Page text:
Saying no issue "so galvanized" its members, the state's largest defense bar group wants the Cook County Circuit Court Law Division to drop a pilot program that forces defendants to disclose trial experts at the same time as plaintiffs.
The program, called "simultaneous disclosure," launched in September to cut the time and cost needed to leap pretrial hurdles. Case types include medical malpractice, construction injury, product liability, personal injury, wrongful death and other disputes.
The Illinois Association of Defense Trial Counsel (IDC) agrees with the program's goal but says the court can reach the same result through the traditional way of letting defendants reveal their experts after plaintiffs disclose and present the theory of the case.
The IDC issued an 18-page report this week that says it's "fair to say that in its history, no single issue has so put (the IDC) mission at risk."
The IDC report suggests a staggered timeline to complete expert discovery within 240 days.
The group recommends that plaintiffs disclose experts and take deposition within 30 days; defendants disclose experts within 60 days and take deposition within 30 days after that; plaintiffs disclose rebuttal experts within 30 days and take deposition within 30 days after that; and defendants disclose rebuttal experts within 30 days and take deposition within 30 days after that.
Shortly before the Law Division launched the program in September, the IDC opposed it. In December, the Illinois Supreme Court declined a request from defense lawyers to stop the program.
The program will run until June when Law Division judges will review it, consider attorney surveys and decide whether to continue it.
"We're still not at the point where you can evaluate what the effect of the program is," Law Division Presiding Judge William D. Maddux said. "It's designed to speed up the cases and save time."
Maddux said if lawyers properly handle the first phase of discovery involving parties directly linked to the case, the defendants should know a plaintiff's theory of liability. The American Bar Association says Law Division cases should run through the trial court within two years; in Cook County, it takes an average of about 33 months.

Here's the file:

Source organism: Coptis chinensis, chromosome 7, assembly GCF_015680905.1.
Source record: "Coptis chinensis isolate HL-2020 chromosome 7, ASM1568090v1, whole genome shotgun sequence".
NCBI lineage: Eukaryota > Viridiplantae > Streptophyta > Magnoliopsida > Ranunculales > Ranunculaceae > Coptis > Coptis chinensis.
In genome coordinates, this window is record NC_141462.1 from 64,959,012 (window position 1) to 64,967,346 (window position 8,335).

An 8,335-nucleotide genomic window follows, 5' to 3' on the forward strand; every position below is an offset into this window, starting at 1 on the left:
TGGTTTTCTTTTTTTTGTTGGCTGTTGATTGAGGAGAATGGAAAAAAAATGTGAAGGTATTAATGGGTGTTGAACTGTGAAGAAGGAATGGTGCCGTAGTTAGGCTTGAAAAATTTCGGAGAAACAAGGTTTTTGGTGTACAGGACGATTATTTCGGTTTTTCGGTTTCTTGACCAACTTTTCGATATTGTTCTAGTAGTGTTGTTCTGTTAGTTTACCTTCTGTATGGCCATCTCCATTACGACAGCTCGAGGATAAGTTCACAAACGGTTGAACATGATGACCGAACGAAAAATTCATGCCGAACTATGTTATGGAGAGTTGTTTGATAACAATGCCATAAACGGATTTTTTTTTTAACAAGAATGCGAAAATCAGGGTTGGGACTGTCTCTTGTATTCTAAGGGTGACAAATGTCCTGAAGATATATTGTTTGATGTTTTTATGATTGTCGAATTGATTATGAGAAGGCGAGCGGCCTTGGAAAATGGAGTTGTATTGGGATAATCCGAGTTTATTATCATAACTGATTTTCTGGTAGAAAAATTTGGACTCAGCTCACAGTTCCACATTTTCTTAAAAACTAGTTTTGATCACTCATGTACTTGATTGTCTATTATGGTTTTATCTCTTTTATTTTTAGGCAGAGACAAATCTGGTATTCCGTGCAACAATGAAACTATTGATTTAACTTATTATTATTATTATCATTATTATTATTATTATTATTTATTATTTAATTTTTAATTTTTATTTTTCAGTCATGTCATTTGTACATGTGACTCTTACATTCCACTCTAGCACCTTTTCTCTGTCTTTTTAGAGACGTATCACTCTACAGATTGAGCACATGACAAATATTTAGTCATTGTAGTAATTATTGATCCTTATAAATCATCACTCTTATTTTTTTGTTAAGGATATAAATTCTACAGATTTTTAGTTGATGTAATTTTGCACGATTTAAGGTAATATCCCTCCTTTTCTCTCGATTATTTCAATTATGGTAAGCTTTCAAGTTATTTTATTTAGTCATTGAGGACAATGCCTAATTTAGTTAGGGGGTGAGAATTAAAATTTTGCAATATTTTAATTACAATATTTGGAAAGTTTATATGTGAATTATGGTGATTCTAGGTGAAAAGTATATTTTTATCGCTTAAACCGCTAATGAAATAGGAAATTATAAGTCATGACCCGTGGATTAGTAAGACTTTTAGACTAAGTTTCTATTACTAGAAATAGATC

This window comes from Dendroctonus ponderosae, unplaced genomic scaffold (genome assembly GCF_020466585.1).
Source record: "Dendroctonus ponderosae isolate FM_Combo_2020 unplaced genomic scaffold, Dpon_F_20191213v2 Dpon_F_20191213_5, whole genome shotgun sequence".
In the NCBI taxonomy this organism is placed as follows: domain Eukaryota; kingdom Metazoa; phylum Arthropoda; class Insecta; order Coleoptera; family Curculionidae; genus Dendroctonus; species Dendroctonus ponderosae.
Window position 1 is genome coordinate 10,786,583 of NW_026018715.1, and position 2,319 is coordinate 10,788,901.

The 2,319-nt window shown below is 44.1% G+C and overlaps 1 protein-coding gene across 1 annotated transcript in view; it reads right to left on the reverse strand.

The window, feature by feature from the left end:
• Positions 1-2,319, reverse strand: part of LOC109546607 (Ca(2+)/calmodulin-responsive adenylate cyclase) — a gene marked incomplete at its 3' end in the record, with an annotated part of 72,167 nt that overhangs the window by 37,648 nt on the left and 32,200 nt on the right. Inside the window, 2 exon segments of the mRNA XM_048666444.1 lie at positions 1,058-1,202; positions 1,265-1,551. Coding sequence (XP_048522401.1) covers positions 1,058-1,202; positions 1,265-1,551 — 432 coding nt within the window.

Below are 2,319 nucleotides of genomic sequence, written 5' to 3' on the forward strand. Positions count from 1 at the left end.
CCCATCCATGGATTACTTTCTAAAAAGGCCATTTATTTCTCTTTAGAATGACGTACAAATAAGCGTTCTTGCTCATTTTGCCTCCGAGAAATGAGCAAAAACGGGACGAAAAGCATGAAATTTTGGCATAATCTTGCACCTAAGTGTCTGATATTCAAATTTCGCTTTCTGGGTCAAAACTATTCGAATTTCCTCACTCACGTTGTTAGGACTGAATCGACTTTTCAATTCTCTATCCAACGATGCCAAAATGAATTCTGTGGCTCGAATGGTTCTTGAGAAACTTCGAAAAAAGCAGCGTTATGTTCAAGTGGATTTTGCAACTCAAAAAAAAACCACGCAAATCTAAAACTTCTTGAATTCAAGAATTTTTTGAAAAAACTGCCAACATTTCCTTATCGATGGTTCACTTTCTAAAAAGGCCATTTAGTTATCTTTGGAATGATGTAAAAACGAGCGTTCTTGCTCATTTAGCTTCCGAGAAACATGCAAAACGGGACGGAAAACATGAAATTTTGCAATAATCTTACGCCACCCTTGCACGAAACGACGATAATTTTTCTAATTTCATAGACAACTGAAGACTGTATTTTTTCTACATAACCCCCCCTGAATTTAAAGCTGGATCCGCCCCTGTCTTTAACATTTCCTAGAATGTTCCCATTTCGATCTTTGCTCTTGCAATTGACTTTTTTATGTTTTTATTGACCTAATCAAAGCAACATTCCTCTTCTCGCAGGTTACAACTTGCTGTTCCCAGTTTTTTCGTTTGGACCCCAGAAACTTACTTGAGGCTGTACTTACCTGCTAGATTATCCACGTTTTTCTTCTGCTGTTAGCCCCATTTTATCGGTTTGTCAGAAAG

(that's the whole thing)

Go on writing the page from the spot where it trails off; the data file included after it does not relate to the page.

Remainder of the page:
"If we could ever get some modernization and changes without a lot of turmoil, we could move on a little quicker. The old adage to me is 'Justice delayed is justice denied,'" Maddux said.
Expert disclosure begins after both sides finish deposing witnesses who are directly involved in the case — such as an injured plaintiff or accused doctor.
The IDC contends that the program forces defense lawyers to retain experts who may not be needed at trial. For example, the report says, a defendant facing a product-liability case doesn't know whether the plaintiff expert's theory addresses a warning, manufacturing or design defect.
The report also addresses a hypothetical legal malpractice case in which a land developer blames a business failure on a lawyer. Under the program, the defendant must present experts without knowing whether the plaintiff will rely on a real estate expert, forensic accountant, financial analyst or bankruptcy expert.
Compounding the concern, the IDC says defense experts typically find issues that plaintiffs overlook.
"If the defense discloses such opinions, it has the potential to raise a red flag to plaintiffs, thereby resulting in the expansion of opinions not originally contemplated by plaintiff," the report says. "This could result in a perception that the defense opened doors to assist the plaintiff in proving her case."
IDC Second Vice President David H. Levitt said he doesn't want to wait until the pilot ends to talk about concerns.
"There are parties in the pilot project right now over their objection whose rights are being affected right now," said Levitt, a partner at Hinshaw & Culbertson LLP. "The issues are the issues. Why not address them now? Our main thing is we want dialogue about this."
Addressing the IDC's suggested timeline of staggered disclosure, Levitt said the time could be cut because rebuttal experts are rarely used. He also said the notion that "defense lawyers know what experts they need from the beginning of the case is just wrong."
"I've been doing this for 32 years; I don't think it's ever happened once. There are lots of times in which I don't even hire an expert at all. So if I then have to hire them now and disclose them and guess which fields I need them in, I'm going to be incurring a lot of expense."
To read the IDC report, visit iadtc.org.